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Suggested Maximum Gift Annuity Rates, Quality Training Opportunities, and Consumer Protection Advocacy

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CGA Best Practices - 5 Helpful Reminders

Below are some helpful reminders for your gift annuity program:

  1. Provide “full and adequate disclosure” of the risks and benefits of a gift annuity as mandated by the Philanthropy Protection Act of 1995 (PPA).
    Take time to review the PPA, including the requirements and its penalties for non-compliance.  This information should be included when you send a proposal to a donor.  Some charities use an attorney to draft a disclosure document to comply, while others may use booklets from vendors that include relevant information.
  2. Make gift annuity marketing materials friendly to older donors. 
    The average age range for establishing a gift annuity is 78 to 80 years old so it’s important that marketing materials are easy to read.  Using a readable font such as 12 point, paper stock that isn’t too thin or shiny, and using black ink on a white background with plenty of open space on a page are ways to make printed material more legible.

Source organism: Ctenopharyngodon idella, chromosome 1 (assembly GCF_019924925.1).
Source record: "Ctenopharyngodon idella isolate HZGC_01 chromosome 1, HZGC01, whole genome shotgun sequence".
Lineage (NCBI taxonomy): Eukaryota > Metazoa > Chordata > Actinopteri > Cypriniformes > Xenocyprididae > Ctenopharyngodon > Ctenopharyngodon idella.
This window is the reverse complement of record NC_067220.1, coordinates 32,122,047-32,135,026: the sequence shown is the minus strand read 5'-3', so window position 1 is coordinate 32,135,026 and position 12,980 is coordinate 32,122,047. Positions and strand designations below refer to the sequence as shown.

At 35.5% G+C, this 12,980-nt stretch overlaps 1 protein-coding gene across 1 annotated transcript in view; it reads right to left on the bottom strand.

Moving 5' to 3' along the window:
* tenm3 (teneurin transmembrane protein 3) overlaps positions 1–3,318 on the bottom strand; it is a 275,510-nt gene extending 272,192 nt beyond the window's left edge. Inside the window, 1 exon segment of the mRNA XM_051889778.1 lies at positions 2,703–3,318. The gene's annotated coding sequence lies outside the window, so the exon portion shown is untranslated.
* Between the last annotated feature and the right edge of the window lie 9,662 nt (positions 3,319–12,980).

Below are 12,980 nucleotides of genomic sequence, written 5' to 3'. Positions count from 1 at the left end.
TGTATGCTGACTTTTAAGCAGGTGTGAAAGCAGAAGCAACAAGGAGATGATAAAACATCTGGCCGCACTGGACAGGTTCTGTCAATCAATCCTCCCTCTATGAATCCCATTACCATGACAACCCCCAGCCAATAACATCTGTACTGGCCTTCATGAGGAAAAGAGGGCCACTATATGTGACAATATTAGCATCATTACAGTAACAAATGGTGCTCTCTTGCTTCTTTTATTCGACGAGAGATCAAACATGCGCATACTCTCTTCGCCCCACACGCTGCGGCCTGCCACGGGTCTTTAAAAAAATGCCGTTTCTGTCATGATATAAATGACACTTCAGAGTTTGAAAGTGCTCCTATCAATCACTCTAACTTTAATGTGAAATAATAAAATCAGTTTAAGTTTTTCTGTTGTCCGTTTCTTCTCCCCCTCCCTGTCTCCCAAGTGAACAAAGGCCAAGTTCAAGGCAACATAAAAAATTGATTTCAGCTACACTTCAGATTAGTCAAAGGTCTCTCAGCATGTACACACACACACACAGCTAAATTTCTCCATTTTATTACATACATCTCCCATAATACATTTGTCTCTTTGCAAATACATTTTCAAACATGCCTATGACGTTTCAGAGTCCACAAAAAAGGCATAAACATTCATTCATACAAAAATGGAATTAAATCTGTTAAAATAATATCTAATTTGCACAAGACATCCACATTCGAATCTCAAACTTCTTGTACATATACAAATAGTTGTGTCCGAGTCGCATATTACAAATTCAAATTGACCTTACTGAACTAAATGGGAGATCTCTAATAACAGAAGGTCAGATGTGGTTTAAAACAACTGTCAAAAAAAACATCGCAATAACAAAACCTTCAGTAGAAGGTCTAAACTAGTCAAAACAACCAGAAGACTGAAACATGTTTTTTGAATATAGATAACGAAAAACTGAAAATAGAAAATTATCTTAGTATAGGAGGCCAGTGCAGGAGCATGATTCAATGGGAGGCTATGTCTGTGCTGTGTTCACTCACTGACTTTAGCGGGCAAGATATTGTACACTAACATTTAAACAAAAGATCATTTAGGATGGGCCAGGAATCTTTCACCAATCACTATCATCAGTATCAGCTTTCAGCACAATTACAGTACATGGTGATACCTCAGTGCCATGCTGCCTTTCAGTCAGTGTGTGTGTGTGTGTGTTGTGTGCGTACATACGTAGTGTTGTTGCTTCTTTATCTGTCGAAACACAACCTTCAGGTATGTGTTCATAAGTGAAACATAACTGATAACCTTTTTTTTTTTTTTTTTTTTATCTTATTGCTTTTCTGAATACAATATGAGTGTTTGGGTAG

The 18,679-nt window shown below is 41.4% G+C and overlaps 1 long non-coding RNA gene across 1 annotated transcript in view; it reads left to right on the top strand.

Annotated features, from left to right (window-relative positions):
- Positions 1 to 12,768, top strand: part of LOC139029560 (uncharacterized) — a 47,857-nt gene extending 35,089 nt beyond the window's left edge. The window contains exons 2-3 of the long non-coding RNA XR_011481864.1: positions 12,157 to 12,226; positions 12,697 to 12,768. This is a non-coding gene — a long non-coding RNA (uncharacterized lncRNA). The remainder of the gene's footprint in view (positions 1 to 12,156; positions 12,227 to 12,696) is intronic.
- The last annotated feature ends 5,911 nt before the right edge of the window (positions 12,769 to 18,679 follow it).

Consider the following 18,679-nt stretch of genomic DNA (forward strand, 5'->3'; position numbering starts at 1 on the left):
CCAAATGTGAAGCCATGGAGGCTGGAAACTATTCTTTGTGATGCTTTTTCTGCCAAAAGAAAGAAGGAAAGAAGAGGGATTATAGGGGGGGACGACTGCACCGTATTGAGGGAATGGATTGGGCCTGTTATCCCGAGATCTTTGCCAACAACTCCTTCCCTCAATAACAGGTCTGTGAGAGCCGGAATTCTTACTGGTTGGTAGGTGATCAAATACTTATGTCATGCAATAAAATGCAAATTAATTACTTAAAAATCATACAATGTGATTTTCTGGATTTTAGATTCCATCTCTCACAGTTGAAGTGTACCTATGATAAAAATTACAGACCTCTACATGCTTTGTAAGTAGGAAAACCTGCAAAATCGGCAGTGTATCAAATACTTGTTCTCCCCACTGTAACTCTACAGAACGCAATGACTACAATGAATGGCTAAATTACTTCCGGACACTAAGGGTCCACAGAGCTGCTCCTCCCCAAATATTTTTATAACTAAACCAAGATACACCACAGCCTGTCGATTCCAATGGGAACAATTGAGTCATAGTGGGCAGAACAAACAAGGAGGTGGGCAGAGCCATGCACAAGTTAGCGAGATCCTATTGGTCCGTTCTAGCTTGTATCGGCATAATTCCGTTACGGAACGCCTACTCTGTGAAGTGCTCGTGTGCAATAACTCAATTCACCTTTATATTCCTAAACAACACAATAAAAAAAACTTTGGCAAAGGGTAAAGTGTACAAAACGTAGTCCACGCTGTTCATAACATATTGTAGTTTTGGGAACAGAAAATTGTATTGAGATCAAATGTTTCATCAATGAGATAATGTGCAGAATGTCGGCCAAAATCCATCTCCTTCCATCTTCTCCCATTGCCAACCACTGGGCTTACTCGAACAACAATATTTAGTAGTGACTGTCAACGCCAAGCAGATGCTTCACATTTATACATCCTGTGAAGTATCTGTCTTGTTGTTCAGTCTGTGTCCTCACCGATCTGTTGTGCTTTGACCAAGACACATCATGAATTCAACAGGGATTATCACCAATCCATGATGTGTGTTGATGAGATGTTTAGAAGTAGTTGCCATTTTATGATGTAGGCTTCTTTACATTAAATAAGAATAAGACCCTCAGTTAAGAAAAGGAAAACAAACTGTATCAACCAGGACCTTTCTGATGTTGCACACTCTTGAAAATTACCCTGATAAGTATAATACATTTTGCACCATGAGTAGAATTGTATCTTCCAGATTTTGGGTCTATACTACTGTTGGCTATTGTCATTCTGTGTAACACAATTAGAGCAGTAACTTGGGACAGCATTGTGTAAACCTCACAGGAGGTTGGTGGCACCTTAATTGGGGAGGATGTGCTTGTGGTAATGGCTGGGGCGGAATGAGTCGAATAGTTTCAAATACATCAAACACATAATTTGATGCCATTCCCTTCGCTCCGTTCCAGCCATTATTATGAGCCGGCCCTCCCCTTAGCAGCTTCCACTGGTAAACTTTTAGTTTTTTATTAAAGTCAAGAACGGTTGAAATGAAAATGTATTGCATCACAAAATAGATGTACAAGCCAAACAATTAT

3. Always include a disclaimer on your sample gift annuity calculations to highlight the information is for illustrative purposes.
    Fundraising professionals represent the non-profits by whom they are employed and cannot provide legal, tax or accounting advice.  It is recommended that language suggesting the donor seek professional advice before establishing a gift annuity be included on sample illustrations as well.
  4. Clarify your organization’s state registration status.
    If your organization is not registered to issue charitable gift annuities in all states that require registration and/or notification, your marketing materials should have a disclaimer stating “Not available in all states."
  5. Obtain a next of kin or emergency contact name and phone number when establishing a new gift annuity. 
    This can help save a lot of time and headache in solving problems including uncashed checks, locating missing annuitants, returned 1099 forms, and closing out matured contracts.